Merging North Yorkshire's county and district councils into a single super-authority will be a "dog's breakfast" according to one leader.
The replacement for the current two-tier system will see key services, including bin collections, delivered by the new county-wide body.
Scarborough Council Leader Steve Siddons joined others in expressing his "extreme disappointment" at the move.
One of his Conservative opponents said it was not a time to be "negative".
Currently, services including social care and education are run by North Yorkshire County Council, while districts look after services such as planning and bin collections.
It is expected that the new council will deliver all public services in the county from April 2023.
The City of York Council, which became a unitary authority in the 1990s, will not come under the new council.
Scarborough Labour group member Mr Siddons had supported the creation of two new unitary authorities - one in the east of the county, including York, and one in the west.
The idea was supported by six out of seven district councils, the majority under Conservative or independent control, with the county council, also Conservative-controlled, supporting a single authority.
Mr Siddons said the decision meant the creation of an extremely large council, "bigger than any other in the country", surrounding the much smaller York.
"My prediction is that York will inevitably be swallowed up by this mega-county. A dog's breakfast springs to mind," he said.
They're going to need a fresh logo - a brand new council is coming to North Yorkshire and it is going to be a big one.
Although having two councils providing different services can be confusing for residents, questions are being asked about whether one single authority, stretching 100 miles (160km) from Settle to Scarborough, can provide the local decisions those places need.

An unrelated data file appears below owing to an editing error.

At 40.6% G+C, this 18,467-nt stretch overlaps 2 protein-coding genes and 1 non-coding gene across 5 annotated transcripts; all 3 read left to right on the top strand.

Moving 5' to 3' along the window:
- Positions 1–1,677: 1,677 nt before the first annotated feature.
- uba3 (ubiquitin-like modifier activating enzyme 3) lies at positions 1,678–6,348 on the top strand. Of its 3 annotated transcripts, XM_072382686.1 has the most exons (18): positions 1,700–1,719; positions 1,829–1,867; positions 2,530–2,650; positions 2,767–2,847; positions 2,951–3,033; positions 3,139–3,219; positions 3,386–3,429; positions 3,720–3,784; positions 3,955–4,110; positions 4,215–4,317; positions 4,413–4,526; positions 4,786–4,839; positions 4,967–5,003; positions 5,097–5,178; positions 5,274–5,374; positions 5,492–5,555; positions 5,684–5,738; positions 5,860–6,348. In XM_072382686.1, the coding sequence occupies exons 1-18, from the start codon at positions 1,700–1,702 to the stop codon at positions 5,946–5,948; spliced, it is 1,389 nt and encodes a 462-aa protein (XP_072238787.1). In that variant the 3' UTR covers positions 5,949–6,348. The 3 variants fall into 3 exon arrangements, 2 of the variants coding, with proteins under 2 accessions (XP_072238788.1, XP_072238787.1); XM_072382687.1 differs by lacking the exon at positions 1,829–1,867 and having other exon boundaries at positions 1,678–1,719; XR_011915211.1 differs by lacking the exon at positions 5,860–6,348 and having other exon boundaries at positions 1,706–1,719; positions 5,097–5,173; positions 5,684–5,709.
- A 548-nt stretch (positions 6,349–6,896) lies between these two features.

More than 600,000 people will pay their council tax to the new authority.
Those in favour have said it will make things easier - existing North Yorkshire residents will only have to deal with one council and one councillor rather than two.
Opponents said the other option of two unitary authorities, one in the east and one in the west, would have been more manageable.
Interestingly, that option has been granted to Cumbria, but not to North Yorkshire.
And in the future they will be running themselves in very different ways.
Announcing the decision on Thursday, Secretary of State for Housing, Communities and Local Government Robert Jenrick said he did not consider the two-authority proposal met the government's criteria for a successful model.
The new North Yorkshire Council will cover a population of 618,000. The City of York council area has a population of 211,000.
Heather Phillips, the deputy leader of the Conservatives, said it was time for the supporters of both alternatives to put aside their differences and work together.
"Now is not the time to be negative, it is the time to grasp the opportunities offered by local government reorganisation," she said.
However, Mr Siddons said he would work to get the best deal for council staff and residents, but did not believe the proposal was good for local governance.
"I fear this is not a good day for democracy, but I hope I am proved wrong."
The new authority is expected to be in place by April 2023, subject to parliamentary approval, with elections taking place in 2022.